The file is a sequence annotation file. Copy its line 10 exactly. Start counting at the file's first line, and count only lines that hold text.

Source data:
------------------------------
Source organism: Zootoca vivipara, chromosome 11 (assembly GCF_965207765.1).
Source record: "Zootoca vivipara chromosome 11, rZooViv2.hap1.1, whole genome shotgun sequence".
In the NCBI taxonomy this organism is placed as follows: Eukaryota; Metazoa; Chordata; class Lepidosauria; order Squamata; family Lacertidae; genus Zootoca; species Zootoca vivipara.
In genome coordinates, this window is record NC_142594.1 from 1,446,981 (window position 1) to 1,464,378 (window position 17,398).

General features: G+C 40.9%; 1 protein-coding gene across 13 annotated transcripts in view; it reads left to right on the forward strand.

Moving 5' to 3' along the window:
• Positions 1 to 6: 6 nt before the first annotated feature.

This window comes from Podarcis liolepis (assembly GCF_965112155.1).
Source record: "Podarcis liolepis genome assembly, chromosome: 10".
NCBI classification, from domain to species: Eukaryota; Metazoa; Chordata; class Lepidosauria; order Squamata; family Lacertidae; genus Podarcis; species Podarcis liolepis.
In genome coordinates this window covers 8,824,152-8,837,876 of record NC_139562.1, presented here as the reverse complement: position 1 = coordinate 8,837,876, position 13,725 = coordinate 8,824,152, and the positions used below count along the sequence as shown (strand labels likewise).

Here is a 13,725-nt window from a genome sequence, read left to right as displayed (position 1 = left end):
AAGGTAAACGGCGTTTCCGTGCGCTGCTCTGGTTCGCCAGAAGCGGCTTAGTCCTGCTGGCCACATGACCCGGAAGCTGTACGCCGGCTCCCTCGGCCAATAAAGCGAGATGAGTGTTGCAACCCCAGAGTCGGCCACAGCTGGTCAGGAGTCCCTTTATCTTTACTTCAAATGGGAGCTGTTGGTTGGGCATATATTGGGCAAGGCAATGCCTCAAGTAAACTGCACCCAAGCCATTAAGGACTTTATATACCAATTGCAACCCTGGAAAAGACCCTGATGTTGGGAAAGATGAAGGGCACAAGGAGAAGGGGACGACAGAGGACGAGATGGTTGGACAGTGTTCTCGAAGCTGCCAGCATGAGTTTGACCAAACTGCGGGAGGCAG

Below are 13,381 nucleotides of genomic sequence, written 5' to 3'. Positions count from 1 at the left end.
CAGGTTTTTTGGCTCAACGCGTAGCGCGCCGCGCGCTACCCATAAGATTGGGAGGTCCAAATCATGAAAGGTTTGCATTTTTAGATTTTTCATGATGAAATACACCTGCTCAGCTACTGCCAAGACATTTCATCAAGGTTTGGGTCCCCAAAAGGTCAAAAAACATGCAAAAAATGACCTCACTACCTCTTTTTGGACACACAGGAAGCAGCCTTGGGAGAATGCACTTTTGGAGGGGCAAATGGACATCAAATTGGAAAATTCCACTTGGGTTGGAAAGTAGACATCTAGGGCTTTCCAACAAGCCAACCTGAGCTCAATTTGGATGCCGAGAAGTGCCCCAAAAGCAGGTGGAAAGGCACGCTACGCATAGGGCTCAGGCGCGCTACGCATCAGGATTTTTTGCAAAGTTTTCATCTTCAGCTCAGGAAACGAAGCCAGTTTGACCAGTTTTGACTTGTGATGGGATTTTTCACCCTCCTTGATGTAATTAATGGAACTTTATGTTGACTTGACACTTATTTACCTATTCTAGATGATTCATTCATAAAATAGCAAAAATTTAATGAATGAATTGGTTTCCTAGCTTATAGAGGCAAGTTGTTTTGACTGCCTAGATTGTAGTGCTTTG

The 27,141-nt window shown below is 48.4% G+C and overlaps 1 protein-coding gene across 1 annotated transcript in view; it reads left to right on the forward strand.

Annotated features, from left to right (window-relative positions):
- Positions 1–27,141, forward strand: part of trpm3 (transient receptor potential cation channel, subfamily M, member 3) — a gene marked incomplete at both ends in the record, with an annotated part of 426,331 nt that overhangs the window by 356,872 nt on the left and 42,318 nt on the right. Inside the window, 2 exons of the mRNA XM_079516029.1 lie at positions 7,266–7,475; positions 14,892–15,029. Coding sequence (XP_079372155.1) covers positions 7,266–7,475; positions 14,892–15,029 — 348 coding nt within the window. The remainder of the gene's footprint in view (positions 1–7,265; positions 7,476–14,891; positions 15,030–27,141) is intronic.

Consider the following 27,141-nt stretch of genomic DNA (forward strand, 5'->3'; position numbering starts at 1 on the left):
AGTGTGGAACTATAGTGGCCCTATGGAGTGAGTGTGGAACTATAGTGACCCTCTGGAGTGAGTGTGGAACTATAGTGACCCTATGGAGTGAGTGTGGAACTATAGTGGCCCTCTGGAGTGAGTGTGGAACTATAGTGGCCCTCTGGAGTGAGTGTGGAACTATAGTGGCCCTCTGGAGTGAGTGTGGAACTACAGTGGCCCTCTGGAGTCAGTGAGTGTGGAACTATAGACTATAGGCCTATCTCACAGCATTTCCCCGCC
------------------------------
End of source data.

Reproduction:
NCBI classification, from domain to species: Eukaryota; Metazoa; Chordata; class Lepidosauria; order Squamata; family Lacertidae; genus Podarcis; species Podarcis liolepis.